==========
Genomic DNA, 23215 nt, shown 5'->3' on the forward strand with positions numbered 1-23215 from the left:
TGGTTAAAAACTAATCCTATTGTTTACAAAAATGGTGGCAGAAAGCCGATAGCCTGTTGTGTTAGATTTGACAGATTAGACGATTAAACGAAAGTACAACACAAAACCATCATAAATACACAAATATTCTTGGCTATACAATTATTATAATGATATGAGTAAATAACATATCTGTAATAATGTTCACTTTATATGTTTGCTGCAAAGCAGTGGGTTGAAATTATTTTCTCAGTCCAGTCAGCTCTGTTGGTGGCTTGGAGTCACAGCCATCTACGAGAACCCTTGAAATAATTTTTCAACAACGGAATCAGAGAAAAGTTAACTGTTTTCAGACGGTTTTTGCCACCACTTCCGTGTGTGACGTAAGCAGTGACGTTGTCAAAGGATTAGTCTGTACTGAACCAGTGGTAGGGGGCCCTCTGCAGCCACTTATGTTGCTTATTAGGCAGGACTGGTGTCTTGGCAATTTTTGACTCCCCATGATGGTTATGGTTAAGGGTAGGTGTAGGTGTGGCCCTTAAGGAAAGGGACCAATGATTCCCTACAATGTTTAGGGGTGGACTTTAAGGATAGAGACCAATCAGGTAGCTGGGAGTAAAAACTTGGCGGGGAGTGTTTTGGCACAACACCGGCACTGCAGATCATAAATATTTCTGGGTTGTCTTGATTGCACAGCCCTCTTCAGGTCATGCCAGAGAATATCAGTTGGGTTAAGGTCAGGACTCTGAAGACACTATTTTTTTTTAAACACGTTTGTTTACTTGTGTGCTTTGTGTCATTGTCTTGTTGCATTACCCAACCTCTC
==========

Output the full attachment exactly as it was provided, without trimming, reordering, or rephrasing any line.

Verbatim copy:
Genomic DNA, 23215 nt, shown 5'->3' on the forward strand with positions numbered 1-23215 from the left:
TGGTTAAAAACTAATCCTATTGTTTACAAAAATGGTGGCAGAAAGCCGATAGCCTGTTGTGTTAGATTTGACAGATTAGACGATTAAACGAAAGTACAACACAAAACCATCATAAATACACAAATATTCTTGGCTATACAATTATTATAATGATATGAGTAAATAACATATCTGTAATAATGTTCACTTTATATGTTTGCTGCAAAGCAGTGGGTTGAAATTATTTTCTCAGTCCAGTCAGCTCTGTTGGTGGCTTGGAGTCACAGCCATCTACGAGAACCCTTGAAATAATTTTTCAACAACGGAATCAGAGAAAAGTTAACTGTTTTCAGACGGTTTTTGCCACCACTTCCGTGTGTGACGTAAGCAGTGACGTTGTCAAAGGATTAGTCTGTACTGAACCAGTGGTAGGGGGCCCTCTGCAGCCACTTATGTTGCTTATTAGGCAGGACTGGTGTCTTGGCAATTTTTGACTCCCCATGATGGTTATGGTTAAGGGTAGGTGTAGGTGTGGCCCTTAAGGAAAGGGACCAATGATTCCCTACAATGTTTAGGGGTGGACTTTAAGGATAGAGACCAATCAGGTAGCTGGGAGTAAAAACTTGGCGGGGAGTGTTTTGGCACAACACCGGCACTGCAGATCATAAATATTTCTGGGTTGTCTTGATTGCACAGCCCTCTTCAGGTCATGCCAGAGAATATCAGTTGGGTTAAGGTCAGGACTCTGAAGACACTATTTTTTTTTAAACACGTTTGTTTACTTGTGTGCTTTGTGTCATTGTCTTGTTGCATTACCCAACCTCTC